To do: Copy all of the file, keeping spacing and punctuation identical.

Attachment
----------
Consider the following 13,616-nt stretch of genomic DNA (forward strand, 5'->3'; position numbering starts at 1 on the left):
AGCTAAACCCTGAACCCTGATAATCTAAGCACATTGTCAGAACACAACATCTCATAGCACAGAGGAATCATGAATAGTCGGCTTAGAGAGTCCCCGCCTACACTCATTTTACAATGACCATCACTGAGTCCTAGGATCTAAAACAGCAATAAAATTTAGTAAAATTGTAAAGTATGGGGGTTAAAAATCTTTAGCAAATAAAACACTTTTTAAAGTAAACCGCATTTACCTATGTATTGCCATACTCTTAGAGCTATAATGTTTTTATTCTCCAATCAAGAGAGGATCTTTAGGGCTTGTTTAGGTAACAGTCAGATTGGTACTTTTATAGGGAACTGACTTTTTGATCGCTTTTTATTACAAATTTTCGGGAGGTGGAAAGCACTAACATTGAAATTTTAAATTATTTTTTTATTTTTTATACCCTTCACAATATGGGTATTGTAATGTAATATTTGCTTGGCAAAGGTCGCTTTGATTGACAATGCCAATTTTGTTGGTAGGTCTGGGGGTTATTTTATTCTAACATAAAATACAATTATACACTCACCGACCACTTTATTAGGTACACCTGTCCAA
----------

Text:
Consider the following 13,616-nt stretch of genomic DNA (forward strand, 5'->3'; position numbering starts at 1 on the left):
AGCTAAACCCTGAACCCTGATAATCTAAGCACATTGTCAGAACACAACATCTCATAGCACAGAGGAATCATGAATAGTCGGCTTAGAGAGTCCCCGCCTACACTCATTTTACAATGACCATCACTGAGTCCTAGGATCTAAAACAGCAATAAAATTTAGTAAAATTGTAAAGTATGGGGGTTAAAAATCTTTAGCAAATAAAACACTTTTTAAAGTAAACCGCATTTACCTATGTATTGCCATACTCTTAGAGCTATAATGTTTTTATTCTCCAATCAAGAGAGGATCTTTAGGGCTTGTTTAGGTAACAGTCAGATTGGTACTTTTATAGGGAACTGACTTTTTGATCGCTTTTTATTACAAATTTTCGGGAGGTGGAAAGCACTAACATTGAAATTTTAAATTATTTTTTTATTTTTTATACCCTTCACAATATGGGTATTGTAATGTAATATTTGCTTGGCAAAGGTCGCTTTGATTGACAATGCCAATTTTGTTGGTAGGTCTGGGGGTTATTTTATTCTAACATAAAATACAATTATACACTCACCGACCACTTTATTAGGTACACCTGTCCAA